Traffic was heavy in the area due to a big soccer match having just finished and we finally got parked up at 7pm. We grabbed a quick meal and went into the Tennessee and found a good vantage point. Tonight I just wanted to enjoy the music and did not want to try and get front stage for photos as I had taken plenty during the Comets October 1997 visit and had taken many at the Ace Cafe. The crowds were starting to flood into the Club; such is the popularity of the number one Rock 'n' Roll band. Many Europeans on route to Hemsby had left home early to take in this show. I met couples from France and also a blind person who had come all the way from Australia. (Ed. note: sounds like Peter).

The support band tonight was the Razorbacks and a powerful performance they gave. A mixture of instrumentals and modern Rockabilly songs. A good visual band that just enthuse energy. Excellent guitarist/vocalist, a brilliant slap bass player who covers all areas of the stage. A young drummer in the Be Bop Harrel mould. They may not be everybodyís taste but I certainly enjoyed them and the applause they got showed I was not alone. The Comets were due on stage at 10.15pm and as time got near the audience gathered at the front of the stage and you could feel the excitement growing. Right on time Radio DJ Geoff Barker came to the microphone and introduced the one and only Comets. The noise was deafening as they appeared on stage and went straight into Shake Rattle and Roll, followed by Boogie Woogie and Eat Your Heart Out Annie, which is featured, on the RAB HOF CD. Marshall then addressed the crowd and introduced all the band members starting with the oldest member the 76 years young Franny Beecher (Guitar) who joined in 1954. Franny then went into 76 Hormones did the trick for me (Sang to 76 Trombones). Joey Ambrose (Sax) aged 64 was next, he had joined in 1953. Johnny Grande (Piano) aged 68 joined in 1949 and had worked with Bill Haley the longest. The second oldest member is Dick Richards (Drums/Vocals) age 74 and joined in 1953. Marshall Lytle (Bass/Vocals) aged 65 in July joined in 1951.

The crowd began to chant Marshall, Marshall, Marshall. He acknowledged them and introduced the final member, who took on the role of Bill Haley for the vocals, Jacko Buddin, aged 61. Jacko, a Londoner was formerly with The Dynamite Band and the Flying Saucers. Marshall and Johnny Grande are the only two remaining members of the Saddlemen. It was now back to music featuring the brilliant guitar work of Franny called Steel Guitar Rag. Jacko took over for Crazy Man Crazy. I had never heard Jacko in such good voice. It was now Dick's turn for the vocals and Jacko took over on drums. A former member of the Jodimars along with Marshall and Joe, Dick got to a great ovation as he did their greatest number Well Now Dig This. Back to Jacko for See You Later Alligator, which had everybody joining in. Marshall then introduced a new number to their repertoire, from their new CD, Lili Mae. Rock A Beatin' Boogie proceeded Joey on vocals with another song from the CD, Buena Sera. Still the big hits kept coming, R-O-C-K Rock and Rip It Up. The title track from the CD, The House Is Rockin', got a great reception. Razzle Dazzle, You're Never To Old To Rock and Mambo Rock kept the joint jumping. Things were really hotting up by now Marshall belying his age of 64 was climbing all over the Bass, It was over his head, he was laying across it, the crowd were going wild. My watch showed me things were nearing the end. When Marshall introduced Rock Around The Clock, pandemonium broke loose, everybody was singing along, dancing, Jiving and letting out all their emotions. The fans wanted more and they got more. They went into When The Saints and the entire band showed off their talents with solos, each one warmly applauded. At the end of this the crowd still would not let them leave and Marshall thanked everybody for coming and said that they would have to finish with the last number which he believed started Rock 'n' Roll in 1952. This was Rock This Joint. Another breathtaking performance had come to an end. Can these musicians really be this age, where does the energy come from? I wish I knew the secret. After a ten minute break in the dressing room they were all back out again to sign autographs and meet their fans.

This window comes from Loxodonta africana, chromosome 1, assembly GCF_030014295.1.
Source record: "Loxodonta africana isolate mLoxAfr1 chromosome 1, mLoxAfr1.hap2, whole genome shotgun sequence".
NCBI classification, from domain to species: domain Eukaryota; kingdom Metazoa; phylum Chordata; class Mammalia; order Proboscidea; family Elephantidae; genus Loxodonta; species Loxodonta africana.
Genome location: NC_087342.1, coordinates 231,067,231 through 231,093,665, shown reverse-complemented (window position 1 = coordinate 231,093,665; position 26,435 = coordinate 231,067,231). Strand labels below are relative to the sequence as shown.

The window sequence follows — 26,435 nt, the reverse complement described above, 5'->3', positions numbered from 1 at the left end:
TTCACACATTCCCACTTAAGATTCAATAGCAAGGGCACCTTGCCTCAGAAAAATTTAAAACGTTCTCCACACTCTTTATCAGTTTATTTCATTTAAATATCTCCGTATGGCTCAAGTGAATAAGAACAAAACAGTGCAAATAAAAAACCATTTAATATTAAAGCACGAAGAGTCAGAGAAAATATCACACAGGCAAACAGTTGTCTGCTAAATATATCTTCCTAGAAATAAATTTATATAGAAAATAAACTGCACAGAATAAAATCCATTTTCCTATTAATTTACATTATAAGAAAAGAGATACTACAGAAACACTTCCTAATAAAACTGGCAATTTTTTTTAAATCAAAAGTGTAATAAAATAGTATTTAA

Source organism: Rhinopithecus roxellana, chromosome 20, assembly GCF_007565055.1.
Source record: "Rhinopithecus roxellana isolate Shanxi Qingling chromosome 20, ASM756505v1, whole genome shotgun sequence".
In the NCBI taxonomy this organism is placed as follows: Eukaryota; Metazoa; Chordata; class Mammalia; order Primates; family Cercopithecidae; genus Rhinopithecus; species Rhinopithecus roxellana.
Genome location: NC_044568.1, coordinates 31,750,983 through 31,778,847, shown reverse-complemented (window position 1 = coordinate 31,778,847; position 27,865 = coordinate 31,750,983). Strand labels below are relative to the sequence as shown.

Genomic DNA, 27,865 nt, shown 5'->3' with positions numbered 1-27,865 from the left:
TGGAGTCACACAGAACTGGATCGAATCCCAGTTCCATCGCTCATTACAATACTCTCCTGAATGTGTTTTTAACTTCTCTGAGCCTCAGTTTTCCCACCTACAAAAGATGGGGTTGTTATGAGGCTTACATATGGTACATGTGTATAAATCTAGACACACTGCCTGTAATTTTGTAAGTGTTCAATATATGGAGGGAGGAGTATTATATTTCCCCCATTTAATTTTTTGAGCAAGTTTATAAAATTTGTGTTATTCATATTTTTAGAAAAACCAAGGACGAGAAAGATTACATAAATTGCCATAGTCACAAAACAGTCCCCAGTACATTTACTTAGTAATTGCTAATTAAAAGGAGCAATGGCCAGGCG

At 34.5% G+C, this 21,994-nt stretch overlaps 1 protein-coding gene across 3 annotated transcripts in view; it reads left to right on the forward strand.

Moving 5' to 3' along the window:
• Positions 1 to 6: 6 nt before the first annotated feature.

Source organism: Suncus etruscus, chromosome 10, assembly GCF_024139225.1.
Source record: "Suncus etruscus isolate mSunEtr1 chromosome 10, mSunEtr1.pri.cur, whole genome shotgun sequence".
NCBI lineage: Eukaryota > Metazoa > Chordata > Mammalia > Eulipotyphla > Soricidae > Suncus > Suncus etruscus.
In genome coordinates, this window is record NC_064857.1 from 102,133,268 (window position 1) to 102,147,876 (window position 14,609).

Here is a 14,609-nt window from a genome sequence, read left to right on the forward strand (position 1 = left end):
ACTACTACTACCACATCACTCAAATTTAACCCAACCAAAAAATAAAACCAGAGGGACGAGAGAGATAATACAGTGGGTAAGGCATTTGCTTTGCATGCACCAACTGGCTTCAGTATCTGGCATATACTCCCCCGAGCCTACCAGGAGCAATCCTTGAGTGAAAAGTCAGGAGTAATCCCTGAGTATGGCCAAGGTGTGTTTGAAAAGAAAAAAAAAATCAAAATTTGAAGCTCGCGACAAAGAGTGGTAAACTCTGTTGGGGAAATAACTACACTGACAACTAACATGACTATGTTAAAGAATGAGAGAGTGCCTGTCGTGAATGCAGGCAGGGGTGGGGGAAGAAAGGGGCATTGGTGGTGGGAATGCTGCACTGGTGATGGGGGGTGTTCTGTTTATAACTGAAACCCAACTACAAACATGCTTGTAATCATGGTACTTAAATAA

After saying my personal goodbyes to Marshal, Franny, Joey, Johnny, Dick and Jacko it was time to make my way home and relive the memories of the previous ten hours. As I write this review The Comets are probably preparing to go on stage in Germany.

UK/European Correspondent